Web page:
Yesterday I posted on the Government Finances for June. I included the raw monthly data, a 12 month rolling total and a 25-term Henderson moving average. My objective with the latter two was to get an understanding of the trends that might lurk behind a very noisy series.
I suspect I failed. And that I failed badly!
It looks like the noise in the data (and the extraordinary expenses in June) overwhelmed my attempts to discern a trend.
We will start my grovelling apology with the Henderson Moving Average for Company Tax. The first chart is with the data to May 2012. The second chart draws on the data to June 2012 (as published yesterday).
What we are looking at here is all artifact. Sorry about that. Let's look at the same series, but this time using a seasonal decomposition (again with May first then June).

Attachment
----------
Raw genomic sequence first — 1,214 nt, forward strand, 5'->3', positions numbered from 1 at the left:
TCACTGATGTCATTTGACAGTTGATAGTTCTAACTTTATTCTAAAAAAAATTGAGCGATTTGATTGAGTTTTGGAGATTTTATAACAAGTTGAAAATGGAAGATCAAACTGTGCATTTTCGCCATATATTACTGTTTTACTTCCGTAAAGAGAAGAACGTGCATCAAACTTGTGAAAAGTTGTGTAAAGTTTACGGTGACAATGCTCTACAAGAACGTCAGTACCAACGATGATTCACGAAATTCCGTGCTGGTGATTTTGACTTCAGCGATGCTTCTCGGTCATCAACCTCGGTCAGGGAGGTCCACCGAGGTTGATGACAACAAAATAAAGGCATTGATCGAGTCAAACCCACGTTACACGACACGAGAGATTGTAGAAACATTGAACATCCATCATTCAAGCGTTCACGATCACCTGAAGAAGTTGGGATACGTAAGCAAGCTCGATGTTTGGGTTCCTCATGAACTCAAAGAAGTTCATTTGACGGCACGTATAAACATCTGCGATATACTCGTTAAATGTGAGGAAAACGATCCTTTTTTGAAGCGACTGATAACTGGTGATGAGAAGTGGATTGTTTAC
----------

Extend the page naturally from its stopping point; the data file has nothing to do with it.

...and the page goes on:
There is still some movement in the trend line between May and June, but this time at least it is not a completely different story. Still, we are not out of the woods. Look at the noise in the seasonally adjusted series.
Even these trends from the seasonal decomposition can be misleading. The next two charts - the first to May, the second to June - compare the trends for total expenses and total revenue.
Which is it? Are we on the verge of a Budget surplus or are the horns of our dilemma growing further apart? What ever the outcome ends up being, it is highly unlikely that the June data will be seen in retrospect as proof of a complete turnaround when it came to balancing the Budget.
As they say in the classics, if you torture the data for long enough, it will tell you anything.
Dear reader, I apologise for subjecting this data to excessive torture.